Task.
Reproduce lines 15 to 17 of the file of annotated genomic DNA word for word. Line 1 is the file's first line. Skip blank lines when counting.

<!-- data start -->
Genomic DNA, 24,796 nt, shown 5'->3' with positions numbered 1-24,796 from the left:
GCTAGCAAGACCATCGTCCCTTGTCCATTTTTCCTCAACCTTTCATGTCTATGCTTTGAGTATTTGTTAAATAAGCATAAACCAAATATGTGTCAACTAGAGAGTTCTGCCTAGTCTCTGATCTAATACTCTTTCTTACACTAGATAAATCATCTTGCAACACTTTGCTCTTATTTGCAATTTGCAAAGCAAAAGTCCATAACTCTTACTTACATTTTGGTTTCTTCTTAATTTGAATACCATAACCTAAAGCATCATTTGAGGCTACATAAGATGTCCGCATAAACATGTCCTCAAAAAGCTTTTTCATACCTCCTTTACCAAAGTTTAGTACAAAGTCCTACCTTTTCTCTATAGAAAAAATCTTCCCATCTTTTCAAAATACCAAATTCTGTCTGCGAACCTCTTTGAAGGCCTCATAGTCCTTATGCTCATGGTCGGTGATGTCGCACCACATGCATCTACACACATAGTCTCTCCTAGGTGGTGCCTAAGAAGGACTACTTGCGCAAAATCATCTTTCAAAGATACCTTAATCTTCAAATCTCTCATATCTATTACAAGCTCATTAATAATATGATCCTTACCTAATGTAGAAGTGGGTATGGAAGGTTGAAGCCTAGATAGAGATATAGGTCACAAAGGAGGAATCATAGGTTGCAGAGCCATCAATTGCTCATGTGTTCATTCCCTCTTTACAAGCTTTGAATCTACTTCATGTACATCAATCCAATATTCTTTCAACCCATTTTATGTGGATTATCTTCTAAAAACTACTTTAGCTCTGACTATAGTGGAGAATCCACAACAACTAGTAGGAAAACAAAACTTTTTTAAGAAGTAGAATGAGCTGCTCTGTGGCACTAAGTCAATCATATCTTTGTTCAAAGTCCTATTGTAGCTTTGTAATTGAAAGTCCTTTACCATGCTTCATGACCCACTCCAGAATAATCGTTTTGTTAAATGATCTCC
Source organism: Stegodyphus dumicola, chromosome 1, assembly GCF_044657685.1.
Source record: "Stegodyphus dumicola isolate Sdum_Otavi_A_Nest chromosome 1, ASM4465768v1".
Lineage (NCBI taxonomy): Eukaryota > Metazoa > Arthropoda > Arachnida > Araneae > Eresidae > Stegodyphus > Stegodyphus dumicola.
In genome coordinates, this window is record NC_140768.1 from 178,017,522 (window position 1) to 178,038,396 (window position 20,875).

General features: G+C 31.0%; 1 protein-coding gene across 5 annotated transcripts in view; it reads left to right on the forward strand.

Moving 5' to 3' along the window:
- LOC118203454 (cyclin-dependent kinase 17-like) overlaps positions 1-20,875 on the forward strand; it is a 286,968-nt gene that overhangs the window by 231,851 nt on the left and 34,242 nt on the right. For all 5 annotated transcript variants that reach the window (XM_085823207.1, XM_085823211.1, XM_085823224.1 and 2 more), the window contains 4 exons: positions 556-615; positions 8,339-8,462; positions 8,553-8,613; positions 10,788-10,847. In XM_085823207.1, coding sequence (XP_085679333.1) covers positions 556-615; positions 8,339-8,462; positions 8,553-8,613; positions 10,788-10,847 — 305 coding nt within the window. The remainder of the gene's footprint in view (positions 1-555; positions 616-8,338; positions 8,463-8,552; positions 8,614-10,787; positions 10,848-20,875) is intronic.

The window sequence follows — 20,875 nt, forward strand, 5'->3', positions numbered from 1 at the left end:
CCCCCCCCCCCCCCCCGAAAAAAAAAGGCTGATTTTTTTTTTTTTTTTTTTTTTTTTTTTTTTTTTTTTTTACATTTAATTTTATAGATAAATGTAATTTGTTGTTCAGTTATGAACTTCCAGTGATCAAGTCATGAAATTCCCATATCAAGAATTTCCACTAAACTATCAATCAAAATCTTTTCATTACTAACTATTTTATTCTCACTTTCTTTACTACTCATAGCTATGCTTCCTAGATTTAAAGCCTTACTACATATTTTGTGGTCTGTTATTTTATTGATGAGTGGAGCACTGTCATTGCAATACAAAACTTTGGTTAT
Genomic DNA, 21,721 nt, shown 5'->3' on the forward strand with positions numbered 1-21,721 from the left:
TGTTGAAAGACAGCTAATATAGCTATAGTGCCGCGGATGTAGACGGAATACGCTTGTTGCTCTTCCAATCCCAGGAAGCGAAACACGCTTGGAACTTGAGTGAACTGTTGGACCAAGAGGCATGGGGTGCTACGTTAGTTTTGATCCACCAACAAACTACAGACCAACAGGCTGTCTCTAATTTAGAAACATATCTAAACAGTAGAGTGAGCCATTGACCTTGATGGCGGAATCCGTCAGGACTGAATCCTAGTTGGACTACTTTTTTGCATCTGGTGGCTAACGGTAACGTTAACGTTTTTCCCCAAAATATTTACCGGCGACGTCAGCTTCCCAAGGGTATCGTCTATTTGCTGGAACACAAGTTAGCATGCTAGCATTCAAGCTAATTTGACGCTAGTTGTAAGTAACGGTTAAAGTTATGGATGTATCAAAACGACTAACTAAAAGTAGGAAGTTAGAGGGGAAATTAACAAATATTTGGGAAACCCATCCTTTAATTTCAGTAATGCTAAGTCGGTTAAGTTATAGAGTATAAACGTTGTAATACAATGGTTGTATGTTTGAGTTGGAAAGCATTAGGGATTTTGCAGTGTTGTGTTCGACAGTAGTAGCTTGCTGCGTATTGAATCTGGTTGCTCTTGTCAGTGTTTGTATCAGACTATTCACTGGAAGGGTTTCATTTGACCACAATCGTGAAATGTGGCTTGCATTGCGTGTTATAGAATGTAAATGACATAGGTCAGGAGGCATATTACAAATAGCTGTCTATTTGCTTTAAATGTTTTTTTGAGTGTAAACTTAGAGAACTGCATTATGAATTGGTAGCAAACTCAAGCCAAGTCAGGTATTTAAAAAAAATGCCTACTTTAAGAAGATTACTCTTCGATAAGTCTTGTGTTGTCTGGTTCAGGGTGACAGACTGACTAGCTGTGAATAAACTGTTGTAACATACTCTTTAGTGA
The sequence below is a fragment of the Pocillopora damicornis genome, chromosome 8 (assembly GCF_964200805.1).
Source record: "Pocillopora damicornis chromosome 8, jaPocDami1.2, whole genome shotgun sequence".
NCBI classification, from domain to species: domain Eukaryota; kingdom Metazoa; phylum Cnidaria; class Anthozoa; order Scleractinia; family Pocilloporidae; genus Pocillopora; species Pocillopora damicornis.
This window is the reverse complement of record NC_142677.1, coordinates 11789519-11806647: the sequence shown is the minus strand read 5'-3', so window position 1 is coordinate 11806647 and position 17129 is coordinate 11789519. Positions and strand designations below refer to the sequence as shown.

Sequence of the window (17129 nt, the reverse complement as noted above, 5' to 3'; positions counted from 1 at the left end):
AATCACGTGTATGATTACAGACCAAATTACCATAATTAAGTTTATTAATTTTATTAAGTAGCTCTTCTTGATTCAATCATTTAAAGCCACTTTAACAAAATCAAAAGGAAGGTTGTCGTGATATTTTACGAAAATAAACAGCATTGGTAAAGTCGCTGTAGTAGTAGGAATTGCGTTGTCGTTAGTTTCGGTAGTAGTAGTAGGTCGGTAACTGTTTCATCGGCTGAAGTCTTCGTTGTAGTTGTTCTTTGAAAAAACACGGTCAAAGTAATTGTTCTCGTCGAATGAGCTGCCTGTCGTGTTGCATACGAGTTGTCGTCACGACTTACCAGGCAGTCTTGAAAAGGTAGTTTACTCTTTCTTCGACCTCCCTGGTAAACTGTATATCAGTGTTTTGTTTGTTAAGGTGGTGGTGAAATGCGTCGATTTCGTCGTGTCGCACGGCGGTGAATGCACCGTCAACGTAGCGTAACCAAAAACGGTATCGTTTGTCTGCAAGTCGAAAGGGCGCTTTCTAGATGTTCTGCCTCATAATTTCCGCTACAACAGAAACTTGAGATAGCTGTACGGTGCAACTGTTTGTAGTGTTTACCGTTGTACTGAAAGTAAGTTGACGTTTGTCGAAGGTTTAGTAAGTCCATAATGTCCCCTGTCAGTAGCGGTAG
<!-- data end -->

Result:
Source record: "Pocillopora damicornis chromosome 8, jaPocDami1.2, whole genome shotgun sequence".
NCBI classification, from domain to species: domain Eukaryota; kingdom Metazoa; phylum Cnidaria; class Anthozoa; order Scleractinia; family Pocilloporidae; genus Pocillopora; species Pocillopora damicornis.
This window is the reverse complement of record NC_142677.1, coordinates 11789519-11806647: the sequence shown is the minus strand read 5'-3', so window position 1 is coordinate 11806647 and position 17129 is coordinate 11789519. Positions and strand designations below refer to the sequence as shown.